Functions are subroutines made up of one or more Transact-SQL statements that can be used to encapsulate code for reuse. Microsoft® SQL Server™ 2000 does not limit users to the built-in functions defined as part of the Transact-SQL language, but allows users to create their own user-defined functions.
User-defined functions are created using the CREATE FUNCTION statement, modified using the ALTER FUNCTION statement, and removed using the DROP FUNCTION statement. Each fully qualified user-defined function name (database_name.owner_name.function_name) must be unique.
You must have been granted CREATE FUNCTION permissions to create, alter, or drop user-defined functions. Users other than the owner must be granted appropriate permissions on a function before they can use it in a Transact-SQL statement. To create or alter tables with references to user-defined functions in the CHECK constraint, DEFAULT clause, or computed column definition, you must also have REFERENCES permission on the functions.
Transact-SQL errors that cause a statement to be canceled and continue with the next statement in the module (such as triggers or stored procedures) are treated differently inside a function. In functions, such errors cause the execution of the function to stop. This in turn causes the statement that invoked the function to be canceled.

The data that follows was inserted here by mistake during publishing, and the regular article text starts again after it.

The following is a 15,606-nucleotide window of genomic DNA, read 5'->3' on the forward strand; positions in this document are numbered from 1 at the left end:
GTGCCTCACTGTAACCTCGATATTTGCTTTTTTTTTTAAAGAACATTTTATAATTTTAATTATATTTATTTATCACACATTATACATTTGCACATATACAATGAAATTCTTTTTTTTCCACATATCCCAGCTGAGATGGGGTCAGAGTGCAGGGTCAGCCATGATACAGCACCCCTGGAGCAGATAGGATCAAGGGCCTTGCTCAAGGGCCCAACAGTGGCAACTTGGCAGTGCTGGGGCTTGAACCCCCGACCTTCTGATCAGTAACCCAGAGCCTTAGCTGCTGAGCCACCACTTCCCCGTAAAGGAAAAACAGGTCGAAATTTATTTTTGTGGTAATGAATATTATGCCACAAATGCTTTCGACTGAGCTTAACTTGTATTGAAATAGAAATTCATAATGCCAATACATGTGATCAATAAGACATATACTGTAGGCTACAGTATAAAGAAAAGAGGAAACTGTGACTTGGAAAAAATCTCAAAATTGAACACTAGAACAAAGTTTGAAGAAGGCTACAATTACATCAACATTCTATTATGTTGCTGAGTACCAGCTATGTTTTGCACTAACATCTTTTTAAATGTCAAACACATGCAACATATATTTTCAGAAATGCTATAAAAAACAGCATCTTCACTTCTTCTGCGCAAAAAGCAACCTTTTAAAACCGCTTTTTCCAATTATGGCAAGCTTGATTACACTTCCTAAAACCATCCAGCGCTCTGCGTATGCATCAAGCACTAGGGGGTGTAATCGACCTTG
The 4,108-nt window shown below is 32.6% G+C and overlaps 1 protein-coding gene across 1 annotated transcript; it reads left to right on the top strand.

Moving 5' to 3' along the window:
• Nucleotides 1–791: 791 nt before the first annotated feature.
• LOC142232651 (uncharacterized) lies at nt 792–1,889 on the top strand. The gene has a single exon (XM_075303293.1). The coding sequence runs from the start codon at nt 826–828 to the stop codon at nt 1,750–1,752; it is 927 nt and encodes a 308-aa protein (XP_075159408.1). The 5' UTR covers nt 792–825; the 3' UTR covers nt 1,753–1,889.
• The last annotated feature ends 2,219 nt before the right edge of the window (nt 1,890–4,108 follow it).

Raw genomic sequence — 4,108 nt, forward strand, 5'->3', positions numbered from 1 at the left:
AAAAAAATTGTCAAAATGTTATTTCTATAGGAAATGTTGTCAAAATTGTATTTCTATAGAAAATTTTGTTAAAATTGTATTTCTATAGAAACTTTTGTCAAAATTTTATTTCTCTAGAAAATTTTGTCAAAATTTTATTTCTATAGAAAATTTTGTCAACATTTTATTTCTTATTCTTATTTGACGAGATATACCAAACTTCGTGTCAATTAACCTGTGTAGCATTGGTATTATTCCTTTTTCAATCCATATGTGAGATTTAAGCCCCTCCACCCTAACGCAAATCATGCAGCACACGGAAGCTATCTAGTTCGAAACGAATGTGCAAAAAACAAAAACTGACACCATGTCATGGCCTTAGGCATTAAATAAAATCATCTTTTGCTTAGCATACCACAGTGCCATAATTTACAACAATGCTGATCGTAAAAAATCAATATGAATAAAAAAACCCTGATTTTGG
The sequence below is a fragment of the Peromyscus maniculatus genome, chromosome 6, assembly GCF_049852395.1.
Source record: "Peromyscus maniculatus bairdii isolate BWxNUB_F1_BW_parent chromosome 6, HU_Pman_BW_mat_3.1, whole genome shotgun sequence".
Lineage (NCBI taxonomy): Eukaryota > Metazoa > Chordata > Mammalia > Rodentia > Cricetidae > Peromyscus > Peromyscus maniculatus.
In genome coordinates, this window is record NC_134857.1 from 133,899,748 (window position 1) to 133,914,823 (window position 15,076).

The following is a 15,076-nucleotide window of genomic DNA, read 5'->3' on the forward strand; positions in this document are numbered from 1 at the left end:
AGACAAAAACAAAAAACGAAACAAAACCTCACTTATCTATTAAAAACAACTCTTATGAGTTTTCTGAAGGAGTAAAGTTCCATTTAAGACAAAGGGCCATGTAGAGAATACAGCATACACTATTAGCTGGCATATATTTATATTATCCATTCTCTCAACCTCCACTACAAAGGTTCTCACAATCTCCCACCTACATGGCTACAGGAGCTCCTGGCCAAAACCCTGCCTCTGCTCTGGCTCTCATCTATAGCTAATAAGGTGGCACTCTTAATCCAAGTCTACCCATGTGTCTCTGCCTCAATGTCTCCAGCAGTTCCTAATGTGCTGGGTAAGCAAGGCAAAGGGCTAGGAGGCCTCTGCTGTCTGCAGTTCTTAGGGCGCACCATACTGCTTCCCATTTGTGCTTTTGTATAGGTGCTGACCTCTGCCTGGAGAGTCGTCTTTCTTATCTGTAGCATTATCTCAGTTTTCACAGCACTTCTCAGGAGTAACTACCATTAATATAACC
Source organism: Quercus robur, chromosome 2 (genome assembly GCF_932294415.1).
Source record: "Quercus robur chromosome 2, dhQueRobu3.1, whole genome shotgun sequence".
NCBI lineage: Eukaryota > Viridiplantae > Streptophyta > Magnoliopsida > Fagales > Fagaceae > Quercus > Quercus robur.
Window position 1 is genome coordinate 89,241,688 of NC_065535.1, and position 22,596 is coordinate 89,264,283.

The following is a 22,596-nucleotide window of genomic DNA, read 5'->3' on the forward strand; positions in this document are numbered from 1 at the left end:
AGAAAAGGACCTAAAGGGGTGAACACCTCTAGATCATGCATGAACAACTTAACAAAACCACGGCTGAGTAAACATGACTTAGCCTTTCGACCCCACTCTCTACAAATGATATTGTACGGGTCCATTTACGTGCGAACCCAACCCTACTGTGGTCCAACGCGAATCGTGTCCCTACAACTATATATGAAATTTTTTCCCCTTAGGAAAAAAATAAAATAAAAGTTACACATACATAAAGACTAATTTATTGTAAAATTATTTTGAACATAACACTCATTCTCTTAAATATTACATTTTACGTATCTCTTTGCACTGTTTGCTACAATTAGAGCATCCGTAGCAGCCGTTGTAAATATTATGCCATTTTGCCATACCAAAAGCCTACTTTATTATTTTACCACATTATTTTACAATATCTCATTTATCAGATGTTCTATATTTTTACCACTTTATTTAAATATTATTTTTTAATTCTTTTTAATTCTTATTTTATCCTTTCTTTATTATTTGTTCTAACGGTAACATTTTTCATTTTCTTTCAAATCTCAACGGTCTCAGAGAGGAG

SQL Server 2000 supports three types of user-defined functions:
- Scalar functions
- Inline table-valued functions
- Multistatement table-valued functions
A user-defined function takes zero or more input parameters and returns either a scalar value or a table. A function can have a maximum of 1024 input parameters. When a parameter of the function has a default value, the keyword default DEFAULT must be specified when calling the function to get the default value. This behavior is different from parameters with default values in stored procedures in which omitting the parameter also implies the default value. User-defined functions do not support output parameters.
Scalar functions return a single data value of the type defined in a RETURNS clause. All scalar data types, including bigint and sql_variant, can be used. The timestamp data type, user-defined data type, and nonscalar types, such as table or cursor, are not supported. The body of the function, defined in a BEGIN…END block, contains the series of Transact-SQL statements that return the value. The return type can be any data type except text, ntext, image, cursor, and timestamp.